Warwick man spared jail after an ill-tempered dispute over money escalated into violent confrontation at a south Warwickshire farm
An ill-tempered dispute over money owed for some vehicle parts escalated into violence when one man turned up at a farm with back-up to settle the score. During the incident that followed a father and son were both assaulted and a number of vehicles were damaged – including one which was run through with the forks of a fork-lift truck. After the attack at the farm in Knightcote, near Southam, four men appeared at Warwick Crown Court charged with violent disorder, but pleaded guilty to an alternative charge of affray.
Steven Merrick (38) of Chesford Crescent, Warwick; Sam Vernon (27) of Lakin Drive, Bishops Itchington; and Christopher Cunningham (33) of Marlborough Road, Rugby, were all sentenced to 19 months suspended for two years, with 150 hours of unpaid work.
Phyllip Cotton (34) of Frobisher Road, Rugby, who was behind the attack, was sentenced to 22 months in prison suspended for two years and was ordered to do 200 hours of unpaid work. In addition, each of them was ordered to pay GBP250 compensation to one of their victims, Andrew Parker, GBP100 to his father Dennis Parker and GBP100 costs. Prosecutor Nigel Stelling said that Cotton and Andrew Parker had been engaged in some business, and there was an issue between them which led to ill-tempered messages being exchanged.
In July 2019 Dennis Parker received a message from Cotton asking for contact details for Andrew, who he said owed him GBP1,600, and making a threat towards Andrew if he did not contact him.
He then sent a message to Andrew telling him: “I’m sending some people to collect my money. You took the p***.” Cotton then headed to the Parkers’ farm in Knightcote with the other three defendants in support.
Andrew sent a message that the vehicle parts which were the subject of the dispute between them were at the end of the drive, and that Cotton should not come down the drive ‘or it will cost you dearly.’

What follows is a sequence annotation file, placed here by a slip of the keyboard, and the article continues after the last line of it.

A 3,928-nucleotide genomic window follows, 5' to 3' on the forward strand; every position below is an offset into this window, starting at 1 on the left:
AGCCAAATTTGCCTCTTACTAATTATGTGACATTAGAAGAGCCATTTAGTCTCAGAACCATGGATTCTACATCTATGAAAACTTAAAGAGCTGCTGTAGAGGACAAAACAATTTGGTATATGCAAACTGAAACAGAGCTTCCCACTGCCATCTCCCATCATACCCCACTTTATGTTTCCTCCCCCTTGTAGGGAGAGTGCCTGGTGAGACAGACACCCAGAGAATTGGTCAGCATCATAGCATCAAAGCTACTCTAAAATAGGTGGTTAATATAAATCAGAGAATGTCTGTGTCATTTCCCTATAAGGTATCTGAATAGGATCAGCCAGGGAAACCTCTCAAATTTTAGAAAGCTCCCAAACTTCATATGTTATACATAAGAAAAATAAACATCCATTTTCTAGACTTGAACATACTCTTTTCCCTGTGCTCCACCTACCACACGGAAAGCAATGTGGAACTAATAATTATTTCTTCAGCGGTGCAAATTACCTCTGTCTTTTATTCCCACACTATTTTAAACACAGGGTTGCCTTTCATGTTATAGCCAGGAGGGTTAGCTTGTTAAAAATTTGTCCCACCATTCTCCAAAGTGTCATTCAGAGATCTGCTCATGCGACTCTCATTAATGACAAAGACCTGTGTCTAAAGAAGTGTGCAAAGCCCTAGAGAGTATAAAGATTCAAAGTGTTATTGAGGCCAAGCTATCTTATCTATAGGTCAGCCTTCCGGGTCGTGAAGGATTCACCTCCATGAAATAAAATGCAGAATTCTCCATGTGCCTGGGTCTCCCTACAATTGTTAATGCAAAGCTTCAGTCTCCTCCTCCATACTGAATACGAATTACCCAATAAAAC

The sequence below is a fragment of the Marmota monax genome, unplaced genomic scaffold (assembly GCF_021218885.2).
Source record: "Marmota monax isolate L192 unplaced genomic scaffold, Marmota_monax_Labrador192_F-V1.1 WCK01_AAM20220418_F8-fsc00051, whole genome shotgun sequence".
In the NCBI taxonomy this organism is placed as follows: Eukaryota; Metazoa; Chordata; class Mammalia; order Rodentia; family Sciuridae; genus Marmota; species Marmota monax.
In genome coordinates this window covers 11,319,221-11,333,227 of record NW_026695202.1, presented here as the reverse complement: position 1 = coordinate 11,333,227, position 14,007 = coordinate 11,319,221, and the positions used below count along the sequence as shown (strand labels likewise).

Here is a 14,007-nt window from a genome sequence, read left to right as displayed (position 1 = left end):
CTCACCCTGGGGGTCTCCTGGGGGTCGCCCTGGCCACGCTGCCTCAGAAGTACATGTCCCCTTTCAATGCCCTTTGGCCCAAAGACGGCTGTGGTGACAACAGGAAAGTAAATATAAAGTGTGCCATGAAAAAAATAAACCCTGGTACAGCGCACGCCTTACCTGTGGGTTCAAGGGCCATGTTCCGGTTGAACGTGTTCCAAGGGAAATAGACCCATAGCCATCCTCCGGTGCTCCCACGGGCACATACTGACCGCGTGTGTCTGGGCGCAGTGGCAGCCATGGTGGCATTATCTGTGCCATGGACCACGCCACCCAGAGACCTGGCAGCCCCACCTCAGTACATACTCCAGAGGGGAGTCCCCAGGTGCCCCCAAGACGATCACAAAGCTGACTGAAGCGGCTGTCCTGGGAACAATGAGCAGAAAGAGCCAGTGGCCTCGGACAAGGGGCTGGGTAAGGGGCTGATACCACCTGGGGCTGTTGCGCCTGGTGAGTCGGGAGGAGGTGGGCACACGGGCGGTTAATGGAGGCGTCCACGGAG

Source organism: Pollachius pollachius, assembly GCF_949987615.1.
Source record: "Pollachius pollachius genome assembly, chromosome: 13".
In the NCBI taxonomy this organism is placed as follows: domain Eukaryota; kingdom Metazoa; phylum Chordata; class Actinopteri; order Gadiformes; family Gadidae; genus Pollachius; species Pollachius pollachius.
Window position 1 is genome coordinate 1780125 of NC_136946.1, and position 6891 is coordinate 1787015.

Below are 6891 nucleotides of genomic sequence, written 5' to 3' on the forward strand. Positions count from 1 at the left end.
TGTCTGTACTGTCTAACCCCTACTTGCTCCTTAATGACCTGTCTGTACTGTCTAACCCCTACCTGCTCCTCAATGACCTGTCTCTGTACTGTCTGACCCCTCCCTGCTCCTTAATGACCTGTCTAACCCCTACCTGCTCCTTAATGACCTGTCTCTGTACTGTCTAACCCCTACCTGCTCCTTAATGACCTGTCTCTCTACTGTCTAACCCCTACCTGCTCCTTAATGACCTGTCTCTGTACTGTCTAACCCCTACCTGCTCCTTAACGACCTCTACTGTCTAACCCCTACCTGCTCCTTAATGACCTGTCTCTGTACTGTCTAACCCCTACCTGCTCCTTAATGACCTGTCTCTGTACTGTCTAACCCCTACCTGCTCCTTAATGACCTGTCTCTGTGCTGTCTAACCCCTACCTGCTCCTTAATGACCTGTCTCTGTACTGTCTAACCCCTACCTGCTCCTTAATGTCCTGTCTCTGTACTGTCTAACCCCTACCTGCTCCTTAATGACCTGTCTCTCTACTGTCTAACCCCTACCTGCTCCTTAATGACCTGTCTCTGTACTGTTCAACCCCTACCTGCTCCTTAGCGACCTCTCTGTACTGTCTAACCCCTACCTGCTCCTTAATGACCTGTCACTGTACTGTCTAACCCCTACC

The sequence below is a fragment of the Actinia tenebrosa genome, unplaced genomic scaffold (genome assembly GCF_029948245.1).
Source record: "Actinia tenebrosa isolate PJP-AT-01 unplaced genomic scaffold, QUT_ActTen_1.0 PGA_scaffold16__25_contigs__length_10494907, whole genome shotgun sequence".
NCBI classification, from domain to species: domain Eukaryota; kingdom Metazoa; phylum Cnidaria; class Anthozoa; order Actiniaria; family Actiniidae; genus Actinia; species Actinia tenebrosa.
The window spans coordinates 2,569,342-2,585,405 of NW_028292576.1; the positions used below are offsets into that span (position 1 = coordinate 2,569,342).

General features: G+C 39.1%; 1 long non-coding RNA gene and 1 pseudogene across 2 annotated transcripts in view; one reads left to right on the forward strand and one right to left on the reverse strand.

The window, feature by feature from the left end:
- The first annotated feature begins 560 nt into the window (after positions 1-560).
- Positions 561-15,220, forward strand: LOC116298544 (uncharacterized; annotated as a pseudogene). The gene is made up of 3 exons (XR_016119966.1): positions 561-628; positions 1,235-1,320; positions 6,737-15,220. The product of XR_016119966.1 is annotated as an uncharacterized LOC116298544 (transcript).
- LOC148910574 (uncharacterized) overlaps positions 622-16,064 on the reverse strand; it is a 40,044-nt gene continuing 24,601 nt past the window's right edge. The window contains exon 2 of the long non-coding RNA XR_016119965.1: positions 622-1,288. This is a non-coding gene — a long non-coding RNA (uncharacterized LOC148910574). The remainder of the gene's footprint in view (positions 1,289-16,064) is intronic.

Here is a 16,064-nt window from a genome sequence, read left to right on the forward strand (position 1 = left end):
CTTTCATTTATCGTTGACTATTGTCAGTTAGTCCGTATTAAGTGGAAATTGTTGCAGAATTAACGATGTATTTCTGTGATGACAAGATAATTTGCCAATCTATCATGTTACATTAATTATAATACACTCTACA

“Cotton did drive up, followed by the other defendants, and they got out and were immediately intimidating, one of them running towards Andrew Parker who jumped onto a forklift and began driving back and forwards. “One man jumped on it and was repeatedly punching him, and Cotton went into a workshop and picked up an axe handle and attacked several vehicles. “At that stage other defendants, although not Cunningham, were throwing rocks at Andrew Parker and other vehicles belonging to the Parkers,” said Mr Stelling.
Dennis shouted for them to stop and called the police, and one of the defendants assaulted him with a length of wood as Cotton and Merrick got onto the forklift and assaulted Andrew, with Cotton hitting him with the axe handle.
Andrew drove the forklift at Cunningham’s Audi car, which was reversed away, and then saw that his own BMW had been badly damaged, with all the windows having been smashed, “Seeing that, he drove the forklift at the VW van in which Cotton had arrived, driving the forks through the rear door of the van – and at that point the attack came to an end.” Mr Stelling added that all four defendants had previous convictions for offences including violence, although not recent.
Addressing the judge, Matthew Radstone, for Cotton, conceded: “The single question is whether or not you are going to send him immediately to prison.” He said that two years had elapsed since the incident, and there had been no further offending by Cotton, who was ‘a genuinely hard-working man’ who has two employees and recently paid the deposit on a premises to open a tanning salon. Simon Hunka, for Vernon, said he had previously been in the Army, after which he ‘fell in with the wrong crowd,’ but had played a lesser role in the affray and had now turned the corner.
Barristers for Cunningham, who it was said was there out of ‘misguided loyalty’ and did not use any actual violence, and Merrick also urged the judge to pass suspended sentences. Judge Andrew Lockhart QC told the four: “In my judgement this offence is so serious that only a sentence of custody is justified. The real question is whether I can suspend it.
“This is a serious offence of its type, and it is by a hair’s breadth that I am persuaded I can suspend the sentences.
All four of you are very lucky.”
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